I haven't seen anything that comes close to measuring up this in Europe. Seafood restaurants in Ireland and the UK, even if they look fancy, are nothing but glorified fish and chip shops peddling battered cod. In the mediteranean you can get a better variety of seafood but it doesn't match the variety nor freshness of that I have experienced in Australia.

That's my experience anyway.
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Old Mar 23rd, 2008, 10:51 AM
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Uh oh Speckles! Kind of like hot dogs huh?

But I really liked those chicken curry pies....
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Old Mar 28th, 2008, 09:03 AM
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Lived there 1971-1974. Surprised by much of their food - it was very "British" and basic food. Very much like DelLemincello mentioned. Meat, potato, and 2 veggies (like baked squash or pumpkin). The fish & chips were awesome. Fish of all kinds were great. We found it very unusual that they put fried eggs on many sandwiches - like hamburgers, etc. Of course, since returning several times since 1974 the menus are much more "up-scale" and current. I still prefer the original foods. In Brisbane and Adelaide we went to many of the local places and Italian, Greek, Chinese, etc. were great. "PUB GRUB" is definitely worth doing. We thoroughly enjoy it. The ANZAC biscuits, fish/chips, cuppa, grilled sandwiches, spaghetti on toast for breakfast, asparagus on toast and beans on toast also, "chooks", lamingtons (don't particularly like myself), sponge cakes, vegemite (disgusting - but healthy), XXXX beer (Queensland) and Black Swan beer (Perth? - can't remember - anyway, delicious), eggs on hamburgers (really weird...) but we loved it all. Go to local places if you want to eat - or better, meet an Aussie and go to their house.....
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Old Mar 28th, 2008, 09:06 AM
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P.S.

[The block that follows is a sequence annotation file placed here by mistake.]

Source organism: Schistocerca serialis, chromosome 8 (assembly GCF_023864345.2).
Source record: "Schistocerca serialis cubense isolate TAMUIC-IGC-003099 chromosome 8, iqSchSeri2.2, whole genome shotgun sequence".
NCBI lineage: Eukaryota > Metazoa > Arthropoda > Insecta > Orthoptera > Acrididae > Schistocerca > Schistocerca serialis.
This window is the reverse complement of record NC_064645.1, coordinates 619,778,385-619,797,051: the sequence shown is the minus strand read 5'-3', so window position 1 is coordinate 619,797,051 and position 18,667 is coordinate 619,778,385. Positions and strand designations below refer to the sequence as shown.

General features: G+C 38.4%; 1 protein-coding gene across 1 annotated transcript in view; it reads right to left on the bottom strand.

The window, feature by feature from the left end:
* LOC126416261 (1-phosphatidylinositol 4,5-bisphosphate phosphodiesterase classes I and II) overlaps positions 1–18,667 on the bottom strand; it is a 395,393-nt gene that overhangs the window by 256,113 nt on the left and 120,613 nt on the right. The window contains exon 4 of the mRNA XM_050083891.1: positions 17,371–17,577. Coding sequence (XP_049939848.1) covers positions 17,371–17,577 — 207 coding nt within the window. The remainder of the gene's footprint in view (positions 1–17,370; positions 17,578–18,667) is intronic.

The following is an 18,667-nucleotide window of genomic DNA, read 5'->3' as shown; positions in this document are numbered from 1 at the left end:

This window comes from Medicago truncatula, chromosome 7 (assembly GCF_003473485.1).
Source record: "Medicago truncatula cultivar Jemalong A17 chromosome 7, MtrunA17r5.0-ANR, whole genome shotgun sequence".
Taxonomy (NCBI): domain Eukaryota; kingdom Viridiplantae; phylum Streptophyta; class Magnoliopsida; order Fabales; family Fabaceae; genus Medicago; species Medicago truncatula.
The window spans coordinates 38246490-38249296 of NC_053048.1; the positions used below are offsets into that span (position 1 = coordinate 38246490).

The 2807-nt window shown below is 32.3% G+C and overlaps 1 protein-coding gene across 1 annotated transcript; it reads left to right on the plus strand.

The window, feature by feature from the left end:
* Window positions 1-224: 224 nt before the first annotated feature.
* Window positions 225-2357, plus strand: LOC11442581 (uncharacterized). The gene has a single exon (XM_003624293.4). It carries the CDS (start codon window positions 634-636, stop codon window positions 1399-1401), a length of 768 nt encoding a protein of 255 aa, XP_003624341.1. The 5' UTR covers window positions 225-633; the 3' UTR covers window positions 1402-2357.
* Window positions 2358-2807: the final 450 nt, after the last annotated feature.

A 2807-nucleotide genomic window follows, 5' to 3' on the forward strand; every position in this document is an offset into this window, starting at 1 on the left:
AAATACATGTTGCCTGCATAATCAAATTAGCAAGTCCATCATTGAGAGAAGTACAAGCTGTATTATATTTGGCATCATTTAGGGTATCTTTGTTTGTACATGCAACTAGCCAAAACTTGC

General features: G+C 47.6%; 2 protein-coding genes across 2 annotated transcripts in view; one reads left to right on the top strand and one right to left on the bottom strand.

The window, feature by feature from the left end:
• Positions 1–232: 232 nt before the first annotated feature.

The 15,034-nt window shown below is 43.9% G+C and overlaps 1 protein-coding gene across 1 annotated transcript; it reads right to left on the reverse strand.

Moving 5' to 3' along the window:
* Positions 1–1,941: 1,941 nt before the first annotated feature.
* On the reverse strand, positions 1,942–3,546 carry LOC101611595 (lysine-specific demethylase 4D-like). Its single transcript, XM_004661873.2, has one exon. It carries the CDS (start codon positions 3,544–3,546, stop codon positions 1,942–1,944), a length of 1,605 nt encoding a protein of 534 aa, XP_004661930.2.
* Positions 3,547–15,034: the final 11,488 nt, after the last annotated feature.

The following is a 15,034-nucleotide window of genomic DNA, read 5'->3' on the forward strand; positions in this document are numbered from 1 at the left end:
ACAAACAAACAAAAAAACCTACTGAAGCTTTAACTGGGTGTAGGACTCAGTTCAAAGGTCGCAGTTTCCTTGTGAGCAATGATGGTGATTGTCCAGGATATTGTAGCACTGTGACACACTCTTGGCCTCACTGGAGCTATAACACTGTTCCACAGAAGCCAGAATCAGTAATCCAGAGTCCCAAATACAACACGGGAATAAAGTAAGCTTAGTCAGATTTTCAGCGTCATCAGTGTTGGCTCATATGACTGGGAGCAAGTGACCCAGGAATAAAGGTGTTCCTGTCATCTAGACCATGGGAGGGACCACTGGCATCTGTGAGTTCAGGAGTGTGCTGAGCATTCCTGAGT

Added to the above message - we did eat kangaroo, etc. Our friends hunted (we do not) and Barbequed the meat - nothing really noteworthy except to say we ate kangaroo....
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Old Mar 28th, 2008, 02:51 PM
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Hi Hula,
Interesting to look back at the food of the 70's. Not surprising really that it was heavily Anglo-Saxon influenced, given our heritage.

Since then though, we've taken on the influences of all our settlers and today's 'meat & 3 veg' is far more likely to be a stir fry or a grill & salad than the roast of the day.

I think the only way you'd have been able to eat kangaroo in the 70's would probably be as you did, as I think it would have been very late 70's if not 80's before it appeared on restaurant tables.

In the mid 70's, my (then early 20's) friends & I were cooking Chinese, some Italian & French. Some I remember - (Italian)chicken 'catch a Tory', mussels in red wine, coq au vin, beouf burgundy, pears poached in red wine (is there a theme here??)for the French, Beef Stronganoff and for the big dinner party ... probably something like devils on horseback (prunes wrapped in bacon), crab bisque, beef wellington, pommes fritte, beans almondine, and if we were really going all out - bombe alaska for the finale. All washed down with more booze than I could drink in a week now (LOL).

We were lucky to have wonderful fresh fish and yabbies (small crayfish like crustaceans) in our river. When the yabbies were really abundant, we'd experiment with all manner of recipes. My immediate favourite is simply boiled, peeled & eaten with some vinegar & salt; but when there's a freezer full, you can afford to be creative Next best, I think, was very light beer batter. Tempura before we knew what it was (LOL)

Margaret Fulton's Cookbook (Women's Weekly, I think) and Charmain Solomon's Asian were our bibles. And, living some 3 hours from our nearest big town, improvisation was definitely the name of the game.
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Old Mar 28th, 2008, 05:33 PM
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Bokhara, I still have my first Charmain Solomon cooking book on SE Asia - published by Paul Hamlyn, 1972. We thought it wonderful when she opened a spice shop in Cremorne, saved having to drive all the way to Dixon St from Avalon.

I think SA was the first state to allow kangaroo meat for human consumption; although we'd fed it to our dogs for years. Maggie Beer, from memory, led the cause.
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Old Mar 28th, 2008, 09:15 PM
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Yes I have that book too. Its one of my favourites along with Madhur Jaffrey.